Sometimes I feel like the negative effects of human-caused environmental degradation are so discouraging that it's hard to be hopeful. Yet inPlanted you affirm hope as a critical component of Christian environmental stewardship.
I find motivation in the truth that God is working toward the redemption of all things. Some tend to think that just people are redeemed, but says that God is reconciling "to himself all things." We can assume that "all things" actually means all things. God is working for the redemption of all that he has made.
I understand that feeling of discouragement. I also feel paralyzed when things get hard—sometimes I want to stick my head in the sand and wait for it all to pass.
But Christian hope isn't just a pie-in-the-sky, someday-things-will-get-better stagnant hope. Real hope moves us toward action. Even when our hope and our actions appear small, we are participating with a God who is all about the work of redemption.
To move from ideas into action, it needs to become personal, doesn't it? It needs to matter to us.
We don't care about things we don't love, and we don't love what we don't know. If we're always in our cars—not outside, not being still, not observing—then we don't even notice the birds. Eventually, everything just becomes anonymous.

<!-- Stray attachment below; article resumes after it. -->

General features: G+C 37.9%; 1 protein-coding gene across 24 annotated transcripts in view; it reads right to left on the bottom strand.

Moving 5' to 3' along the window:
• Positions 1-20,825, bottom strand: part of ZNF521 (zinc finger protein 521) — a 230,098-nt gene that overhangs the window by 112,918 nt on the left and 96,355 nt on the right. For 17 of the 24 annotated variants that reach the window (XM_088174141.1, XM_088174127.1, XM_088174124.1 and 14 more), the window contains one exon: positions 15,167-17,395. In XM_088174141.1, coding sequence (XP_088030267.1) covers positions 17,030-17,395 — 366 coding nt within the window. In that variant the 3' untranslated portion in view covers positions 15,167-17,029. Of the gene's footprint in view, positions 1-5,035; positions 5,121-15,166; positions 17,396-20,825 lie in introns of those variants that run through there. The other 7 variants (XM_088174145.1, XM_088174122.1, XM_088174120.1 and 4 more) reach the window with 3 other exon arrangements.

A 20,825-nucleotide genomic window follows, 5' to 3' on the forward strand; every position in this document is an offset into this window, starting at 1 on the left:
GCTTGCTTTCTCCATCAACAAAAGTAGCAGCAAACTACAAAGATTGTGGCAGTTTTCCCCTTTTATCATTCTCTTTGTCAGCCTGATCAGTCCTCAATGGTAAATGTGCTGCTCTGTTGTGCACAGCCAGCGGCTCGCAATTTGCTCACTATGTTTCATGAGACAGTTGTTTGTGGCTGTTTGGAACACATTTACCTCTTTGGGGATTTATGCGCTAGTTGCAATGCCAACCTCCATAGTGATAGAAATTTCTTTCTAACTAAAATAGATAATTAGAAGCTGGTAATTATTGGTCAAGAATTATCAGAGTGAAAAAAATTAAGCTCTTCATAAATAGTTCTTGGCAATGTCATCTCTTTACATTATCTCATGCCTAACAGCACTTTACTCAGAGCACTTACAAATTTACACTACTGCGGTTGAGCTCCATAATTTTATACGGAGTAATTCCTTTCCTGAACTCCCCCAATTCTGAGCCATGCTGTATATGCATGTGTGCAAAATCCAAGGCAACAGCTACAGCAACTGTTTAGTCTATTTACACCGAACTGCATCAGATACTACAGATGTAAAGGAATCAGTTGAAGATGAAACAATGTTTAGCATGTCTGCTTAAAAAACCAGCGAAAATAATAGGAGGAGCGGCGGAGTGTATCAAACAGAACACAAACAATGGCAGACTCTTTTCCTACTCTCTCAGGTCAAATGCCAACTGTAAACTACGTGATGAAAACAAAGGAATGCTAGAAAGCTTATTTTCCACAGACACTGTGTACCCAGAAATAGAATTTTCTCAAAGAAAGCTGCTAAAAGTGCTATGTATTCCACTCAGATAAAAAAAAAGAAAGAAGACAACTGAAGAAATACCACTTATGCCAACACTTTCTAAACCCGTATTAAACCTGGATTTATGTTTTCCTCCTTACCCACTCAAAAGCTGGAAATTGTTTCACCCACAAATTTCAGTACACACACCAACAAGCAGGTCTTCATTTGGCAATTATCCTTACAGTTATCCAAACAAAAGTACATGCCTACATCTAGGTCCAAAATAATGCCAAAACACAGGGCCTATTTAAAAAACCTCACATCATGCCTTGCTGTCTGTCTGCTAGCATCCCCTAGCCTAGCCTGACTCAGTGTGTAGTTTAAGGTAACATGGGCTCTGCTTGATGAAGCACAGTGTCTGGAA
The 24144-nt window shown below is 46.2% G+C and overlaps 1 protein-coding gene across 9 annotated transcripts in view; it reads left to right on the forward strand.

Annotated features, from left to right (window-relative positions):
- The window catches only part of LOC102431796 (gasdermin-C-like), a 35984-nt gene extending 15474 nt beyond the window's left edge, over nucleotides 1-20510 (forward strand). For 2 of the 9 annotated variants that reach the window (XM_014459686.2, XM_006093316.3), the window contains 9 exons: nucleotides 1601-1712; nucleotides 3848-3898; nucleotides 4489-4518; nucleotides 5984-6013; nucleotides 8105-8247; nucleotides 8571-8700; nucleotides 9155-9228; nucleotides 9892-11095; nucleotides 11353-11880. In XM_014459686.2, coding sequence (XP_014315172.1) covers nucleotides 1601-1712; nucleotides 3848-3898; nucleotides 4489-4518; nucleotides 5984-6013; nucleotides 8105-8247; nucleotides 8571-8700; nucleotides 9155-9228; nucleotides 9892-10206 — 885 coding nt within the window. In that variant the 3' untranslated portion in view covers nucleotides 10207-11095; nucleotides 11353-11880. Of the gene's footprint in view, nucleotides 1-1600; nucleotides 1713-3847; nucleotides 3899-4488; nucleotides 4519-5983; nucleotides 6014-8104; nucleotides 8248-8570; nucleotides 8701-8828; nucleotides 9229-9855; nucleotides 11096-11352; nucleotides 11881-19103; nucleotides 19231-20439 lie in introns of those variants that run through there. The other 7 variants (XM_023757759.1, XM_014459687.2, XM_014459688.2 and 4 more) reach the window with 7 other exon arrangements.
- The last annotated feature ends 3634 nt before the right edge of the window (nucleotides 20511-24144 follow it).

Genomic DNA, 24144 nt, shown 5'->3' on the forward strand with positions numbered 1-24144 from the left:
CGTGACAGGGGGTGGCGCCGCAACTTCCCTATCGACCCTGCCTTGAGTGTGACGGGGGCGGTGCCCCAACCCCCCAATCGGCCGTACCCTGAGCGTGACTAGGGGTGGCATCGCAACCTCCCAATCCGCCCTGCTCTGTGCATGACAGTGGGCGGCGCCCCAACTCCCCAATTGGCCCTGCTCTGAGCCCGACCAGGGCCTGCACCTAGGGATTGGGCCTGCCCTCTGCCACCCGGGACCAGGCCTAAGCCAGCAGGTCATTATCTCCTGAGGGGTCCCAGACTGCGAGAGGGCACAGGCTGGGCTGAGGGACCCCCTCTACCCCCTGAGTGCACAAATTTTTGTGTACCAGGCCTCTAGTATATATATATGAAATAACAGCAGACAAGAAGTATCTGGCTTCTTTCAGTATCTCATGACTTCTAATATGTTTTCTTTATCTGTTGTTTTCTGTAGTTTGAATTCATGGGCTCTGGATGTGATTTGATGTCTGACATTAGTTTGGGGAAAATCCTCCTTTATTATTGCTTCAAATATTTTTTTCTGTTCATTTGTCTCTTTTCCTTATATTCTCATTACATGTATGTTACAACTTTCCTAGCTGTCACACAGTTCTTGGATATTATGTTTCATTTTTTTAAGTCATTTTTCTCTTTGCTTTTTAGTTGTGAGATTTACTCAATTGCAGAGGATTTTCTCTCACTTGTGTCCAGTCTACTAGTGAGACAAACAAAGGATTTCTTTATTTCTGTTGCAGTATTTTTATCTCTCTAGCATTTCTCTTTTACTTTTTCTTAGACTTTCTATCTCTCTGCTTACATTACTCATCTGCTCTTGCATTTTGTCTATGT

Instead, we can go outside and learn the names of things. When I'm outside with my kids we try to make a habit of pointing out the names of creatures, like "Oh, that's a junco," or "That's a varied thrush." When they know these creatures by name, I think they're more apt to want to care for them.
So the first thing in moving toward hope is the theology that everything belongs to God. This good grounding allows us to participate with God in the reconciliation of all things to Christ. But then we have to move toward knowing creation. Get to know the names of trees and birds in your neighborhood. And from here we can move toward doing things—even simple things—that make a difference.
What are some examples of these simple, hopeful actions we can do to care for God's creation?
The two biggest impacts we have on the environment have to do with what we eat and how we travel. We can start by paying attention to these issues and making intentional decisions, like choosing not to eat feedlot beef because of the huge impacts industrial farming has on the environment; or we could choose to eat more locally, more seasonally; or a family could purposefully choose to spend a holiday close to home. It's a matter of making practical choices that put feet on our beliefs. It's an outworking of our hope.
Women, especially, have a lot of power here because women are often the ones making these types of decisions for their household. Women often shape what and how a family eats or where their family goes on holidays. Because the rhythms of family life are often significantly influenced by women, we can purposefully shape the culture of our homes, making them more care-full for God's creation.
A Deeply-Planted Faith